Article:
Age Discrimination is Alive and Kicking
Securing a job at any age is difficult. For the older unemployed (anyone over 35) the battle to find employment opportunities can be a humbling and a devastating experience. After all, most at that age are accustomed to a lifestyle where financial quakes damage the individual and the family beyond imagination.
Though discrimination based upon race, age, religion and the sorts is illegal, we all know discrimination is alive and kicking in the hiring process. Right, wrong, or indifferent, that’s just the way it is. Taking a realistic look at what old folks are facing as they apply and interview, it’s time to understand the reasons from the other side of the desk.
Let’s take a moment and look through employer eyes to evaluate his or her justification to overtly break established rules of conduct by excluding the most experienced.
* Old folks are often labeled as expensive whereas younger adults work for less. True or not, no matter your age, it’s about value and return on investment which drives the hiring process. For those oldies out there, your greatest advantage over the youngsters is hands-on experience. First-hand knowledge means less training costs, less job confusion, less attrition, and less professional guesswork. First-hand knowledge also means more work diversity, more problem/resolution issues have been tackled, and an increase of confidence.
* Old folks are only looking to work for a few years while youngsters are seeking a career. True or not (and I lean to not true), employee age is not a good indictor to career tenure. Statistically, workers change their careers 4 to 6 times during their life… that number is expected to increase as technology is creating remote-friendly offices and global competition. Old or young, it is up to you to convince employers that you are looking for stability and your loyalty will not be questioned.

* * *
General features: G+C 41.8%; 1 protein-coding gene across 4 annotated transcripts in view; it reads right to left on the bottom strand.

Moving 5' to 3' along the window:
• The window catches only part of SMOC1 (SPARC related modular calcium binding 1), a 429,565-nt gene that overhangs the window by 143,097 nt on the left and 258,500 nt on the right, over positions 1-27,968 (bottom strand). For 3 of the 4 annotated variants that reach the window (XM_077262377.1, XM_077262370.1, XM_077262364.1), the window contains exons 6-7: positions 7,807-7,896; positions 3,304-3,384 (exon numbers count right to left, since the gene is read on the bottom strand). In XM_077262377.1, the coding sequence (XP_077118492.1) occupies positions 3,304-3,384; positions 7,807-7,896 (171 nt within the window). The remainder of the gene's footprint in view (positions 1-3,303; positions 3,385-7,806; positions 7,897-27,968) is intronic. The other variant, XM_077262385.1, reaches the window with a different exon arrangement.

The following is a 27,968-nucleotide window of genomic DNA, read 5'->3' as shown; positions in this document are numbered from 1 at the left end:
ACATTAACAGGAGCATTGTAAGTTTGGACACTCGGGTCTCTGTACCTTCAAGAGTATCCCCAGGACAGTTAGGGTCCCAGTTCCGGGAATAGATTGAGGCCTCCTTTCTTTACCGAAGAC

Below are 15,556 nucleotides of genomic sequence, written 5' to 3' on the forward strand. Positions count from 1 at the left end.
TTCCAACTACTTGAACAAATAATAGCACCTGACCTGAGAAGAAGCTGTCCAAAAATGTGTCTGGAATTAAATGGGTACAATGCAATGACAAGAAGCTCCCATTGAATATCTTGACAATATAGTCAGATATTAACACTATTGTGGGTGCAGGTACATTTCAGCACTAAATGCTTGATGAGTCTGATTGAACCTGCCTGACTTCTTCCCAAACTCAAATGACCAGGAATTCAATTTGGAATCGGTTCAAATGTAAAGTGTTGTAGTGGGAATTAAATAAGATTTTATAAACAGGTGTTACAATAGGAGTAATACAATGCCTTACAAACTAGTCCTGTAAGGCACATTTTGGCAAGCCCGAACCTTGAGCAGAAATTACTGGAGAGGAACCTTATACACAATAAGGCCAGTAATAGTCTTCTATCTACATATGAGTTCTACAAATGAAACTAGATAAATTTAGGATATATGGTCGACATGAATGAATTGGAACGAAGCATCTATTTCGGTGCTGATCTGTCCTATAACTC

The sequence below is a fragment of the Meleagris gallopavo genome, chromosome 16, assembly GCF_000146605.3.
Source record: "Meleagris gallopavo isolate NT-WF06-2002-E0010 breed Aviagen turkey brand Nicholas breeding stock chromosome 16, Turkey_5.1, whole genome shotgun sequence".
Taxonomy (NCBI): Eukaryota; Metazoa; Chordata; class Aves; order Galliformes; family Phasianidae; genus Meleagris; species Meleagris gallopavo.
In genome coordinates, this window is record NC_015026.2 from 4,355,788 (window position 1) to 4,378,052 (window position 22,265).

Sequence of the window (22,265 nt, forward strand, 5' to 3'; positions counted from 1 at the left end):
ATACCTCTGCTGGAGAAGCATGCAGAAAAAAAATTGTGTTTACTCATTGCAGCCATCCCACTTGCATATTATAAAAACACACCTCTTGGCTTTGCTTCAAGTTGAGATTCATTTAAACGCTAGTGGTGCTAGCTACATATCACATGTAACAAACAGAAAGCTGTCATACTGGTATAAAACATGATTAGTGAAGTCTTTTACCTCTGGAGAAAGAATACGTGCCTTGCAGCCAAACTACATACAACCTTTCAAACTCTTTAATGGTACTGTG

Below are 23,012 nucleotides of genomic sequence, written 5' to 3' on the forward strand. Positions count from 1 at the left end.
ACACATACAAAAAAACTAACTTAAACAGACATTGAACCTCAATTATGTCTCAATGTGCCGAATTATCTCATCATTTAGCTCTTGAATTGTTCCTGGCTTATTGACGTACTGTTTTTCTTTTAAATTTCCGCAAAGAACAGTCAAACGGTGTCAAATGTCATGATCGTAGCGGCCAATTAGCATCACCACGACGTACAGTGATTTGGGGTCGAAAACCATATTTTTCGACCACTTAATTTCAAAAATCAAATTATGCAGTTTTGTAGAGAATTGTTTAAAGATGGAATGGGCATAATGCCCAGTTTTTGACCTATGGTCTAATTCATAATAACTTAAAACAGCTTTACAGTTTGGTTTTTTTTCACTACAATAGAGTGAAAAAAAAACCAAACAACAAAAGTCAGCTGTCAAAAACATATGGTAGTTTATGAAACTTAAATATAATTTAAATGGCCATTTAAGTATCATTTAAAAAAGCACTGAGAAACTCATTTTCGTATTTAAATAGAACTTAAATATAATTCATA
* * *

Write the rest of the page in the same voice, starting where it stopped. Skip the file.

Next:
* Old folks carry baggage and they are not worth retraining. What are your thoughts: Why do some employers think this way? True or not, many believe that an employee who has been working in the field for 20 years or more is not willing to change with the times. After all, employers can hire a newbie with a clean slate and not have to worry about bad habits. Your goal, young or old, is to confirm the ability to learn new things and the desire to cross-train into other departments. By doing so, you are showing hiring managers a progressive character and work ethic. Taking advantage of professional development opportunities adds huge points in your favor… sitting back over past 20 years doing the same job over and over again (without attempting to learn or progress) takes points away.
To summarize, discrimination is a part of life, and I suspect it will be a constant tag along. Recognizing what drives hiring decisions (to the good or to the not-so-good) allows one to establish a counter attack, effectually introducing your arsenal of value which will sway perceptions to your favor.
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Danny Hufman, MA, CEIP, CPRW, CPCC
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